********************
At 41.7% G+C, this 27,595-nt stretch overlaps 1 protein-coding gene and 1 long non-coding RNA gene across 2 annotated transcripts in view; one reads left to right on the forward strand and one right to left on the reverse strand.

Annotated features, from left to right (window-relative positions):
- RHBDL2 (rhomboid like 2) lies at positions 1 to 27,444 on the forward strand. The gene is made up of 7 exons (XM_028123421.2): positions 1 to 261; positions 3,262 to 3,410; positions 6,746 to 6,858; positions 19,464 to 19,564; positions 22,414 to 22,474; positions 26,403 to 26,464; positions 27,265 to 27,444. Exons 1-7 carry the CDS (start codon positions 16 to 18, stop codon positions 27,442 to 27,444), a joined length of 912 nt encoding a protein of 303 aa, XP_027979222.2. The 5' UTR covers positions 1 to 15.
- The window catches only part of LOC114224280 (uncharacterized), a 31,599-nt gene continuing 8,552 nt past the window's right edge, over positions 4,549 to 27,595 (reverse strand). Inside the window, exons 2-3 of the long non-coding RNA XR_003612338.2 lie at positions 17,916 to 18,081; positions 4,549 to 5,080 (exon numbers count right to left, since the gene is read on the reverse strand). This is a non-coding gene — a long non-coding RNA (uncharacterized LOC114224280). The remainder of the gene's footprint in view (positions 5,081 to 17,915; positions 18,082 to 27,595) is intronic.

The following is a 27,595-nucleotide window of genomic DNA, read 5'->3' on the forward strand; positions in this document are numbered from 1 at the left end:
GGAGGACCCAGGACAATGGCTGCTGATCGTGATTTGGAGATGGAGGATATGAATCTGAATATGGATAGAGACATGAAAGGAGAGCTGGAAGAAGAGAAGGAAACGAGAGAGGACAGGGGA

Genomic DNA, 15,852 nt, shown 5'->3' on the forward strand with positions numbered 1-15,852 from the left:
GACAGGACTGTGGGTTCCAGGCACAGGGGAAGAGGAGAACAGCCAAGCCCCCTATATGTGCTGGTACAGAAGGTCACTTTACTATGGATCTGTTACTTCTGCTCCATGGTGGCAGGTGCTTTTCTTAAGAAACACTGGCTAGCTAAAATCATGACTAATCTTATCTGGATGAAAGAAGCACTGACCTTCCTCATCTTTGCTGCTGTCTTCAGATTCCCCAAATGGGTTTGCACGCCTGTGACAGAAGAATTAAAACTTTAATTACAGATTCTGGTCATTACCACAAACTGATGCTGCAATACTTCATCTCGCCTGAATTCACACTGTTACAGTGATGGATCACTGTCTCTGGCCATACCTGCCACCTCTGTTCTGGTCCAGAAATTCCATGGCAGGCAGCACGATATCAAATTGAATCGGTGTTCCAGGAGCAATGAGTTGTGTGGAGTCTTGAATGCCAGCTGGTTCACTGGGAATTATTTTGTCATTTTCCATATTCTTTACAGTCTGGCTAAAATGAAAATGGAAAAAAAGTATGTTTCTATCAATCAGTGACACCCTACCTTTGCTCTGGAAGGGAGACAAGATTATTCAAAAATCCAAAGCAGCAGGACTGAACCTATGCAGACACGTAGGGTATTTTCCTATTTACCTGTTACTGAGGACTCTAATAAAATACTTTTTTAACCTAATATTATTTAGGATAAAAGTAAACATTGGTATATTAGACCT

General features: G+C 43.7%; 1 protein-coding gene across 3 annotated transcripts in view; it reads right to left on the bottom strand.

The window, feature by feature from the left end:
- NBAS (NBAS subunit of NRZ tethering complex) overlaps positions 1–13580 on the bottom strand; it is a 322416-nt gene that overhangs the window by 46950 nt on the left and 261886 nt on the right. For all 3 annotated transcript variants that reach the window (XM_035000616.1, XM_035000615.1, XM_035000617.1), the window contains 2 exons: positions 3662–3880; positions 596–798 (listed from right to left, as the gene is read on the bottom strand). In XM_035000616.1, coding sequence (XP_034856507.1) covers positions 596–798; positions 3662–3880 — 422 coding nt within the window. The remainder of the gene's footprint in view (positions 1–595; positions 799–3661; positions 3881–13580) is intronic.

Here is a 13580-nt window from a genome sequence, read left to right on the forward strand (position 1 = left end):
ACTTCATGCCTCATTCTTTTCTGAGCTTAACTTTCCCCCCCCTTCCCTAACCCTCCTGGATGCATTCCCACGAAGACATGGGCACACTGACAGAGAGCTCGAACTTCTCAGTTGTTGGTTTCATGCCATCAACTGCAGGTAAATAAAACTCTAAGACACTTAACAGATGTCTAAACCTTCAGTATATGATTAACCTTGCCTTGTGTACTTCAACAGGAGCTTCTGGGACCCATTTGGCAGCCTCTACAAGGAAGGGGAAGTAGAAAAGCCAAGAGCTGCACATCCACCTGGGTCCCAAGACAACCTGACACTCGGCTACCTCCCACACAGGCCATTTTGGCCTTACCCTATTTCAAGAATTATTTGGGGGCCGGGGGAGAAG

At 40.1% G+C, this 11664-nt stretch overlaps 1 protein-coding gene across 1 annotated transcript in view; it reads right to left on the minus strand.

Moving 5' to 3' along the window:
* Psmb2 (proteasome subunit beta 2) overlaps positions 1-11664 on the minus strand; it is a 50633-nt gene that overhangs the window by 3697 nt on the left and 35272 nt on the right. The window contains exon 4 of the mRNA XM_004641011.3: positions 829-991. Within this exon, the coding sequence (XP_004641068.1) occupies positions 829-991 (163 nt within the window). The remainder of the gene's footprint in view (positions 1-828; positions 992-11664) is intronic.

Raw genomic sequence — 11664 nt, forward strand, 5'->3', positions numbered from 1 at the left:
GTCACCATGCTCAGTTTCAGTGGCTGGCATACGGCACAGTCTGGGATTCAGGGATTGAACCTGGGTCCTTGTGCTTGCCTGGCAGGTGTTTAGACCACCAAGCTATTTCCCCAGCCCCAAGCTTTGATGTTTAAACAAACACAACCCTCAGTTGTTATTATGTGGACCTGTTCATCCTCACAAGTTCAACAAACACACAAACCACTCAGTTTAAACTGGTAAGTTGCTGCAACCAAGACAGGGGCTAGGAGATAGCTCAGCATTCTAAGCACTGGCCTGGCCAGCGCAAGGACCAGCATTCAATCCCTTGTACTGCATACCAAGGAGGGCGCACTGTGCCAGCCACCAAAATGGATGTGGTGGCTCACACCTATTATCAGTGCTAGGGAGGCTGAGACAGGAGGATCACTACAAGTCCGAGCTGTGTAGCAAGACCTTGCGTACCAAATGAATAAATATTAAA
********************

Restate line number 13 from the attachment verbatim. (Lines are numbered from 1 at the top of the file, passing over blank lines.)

ACTTCATGCCTCATTCTTTTCTGAGCTTAACTTTCCCCCCCCTTCCCTAACCCTCCTGGATGCATTCCCACGAAGACATGGGCACACTGACAGAGAGCTCGAACTTCTCAGTTGTTGGTTTCATGCCATCAACTGCAGGTAAATAAAACTCTAAGACACTTAACAGATGTCTAAACCTTCAGTATATGATTAACCTTGCCTTGTGTACTTCAACAGGAGCTTCTGGGACCCATTTGGCAGCCTCTACAAGGAAGGGGAAGTAGAAAAGCCAAGAGCTGCACATCCACCTGGGTCCCAAGACAACCTGACACTCGGCTACCTCCCACACAGGCCATTTTGGCCTTACCCTATTTCAAGAATTATTTGGGGGCCGGGGGAGAAG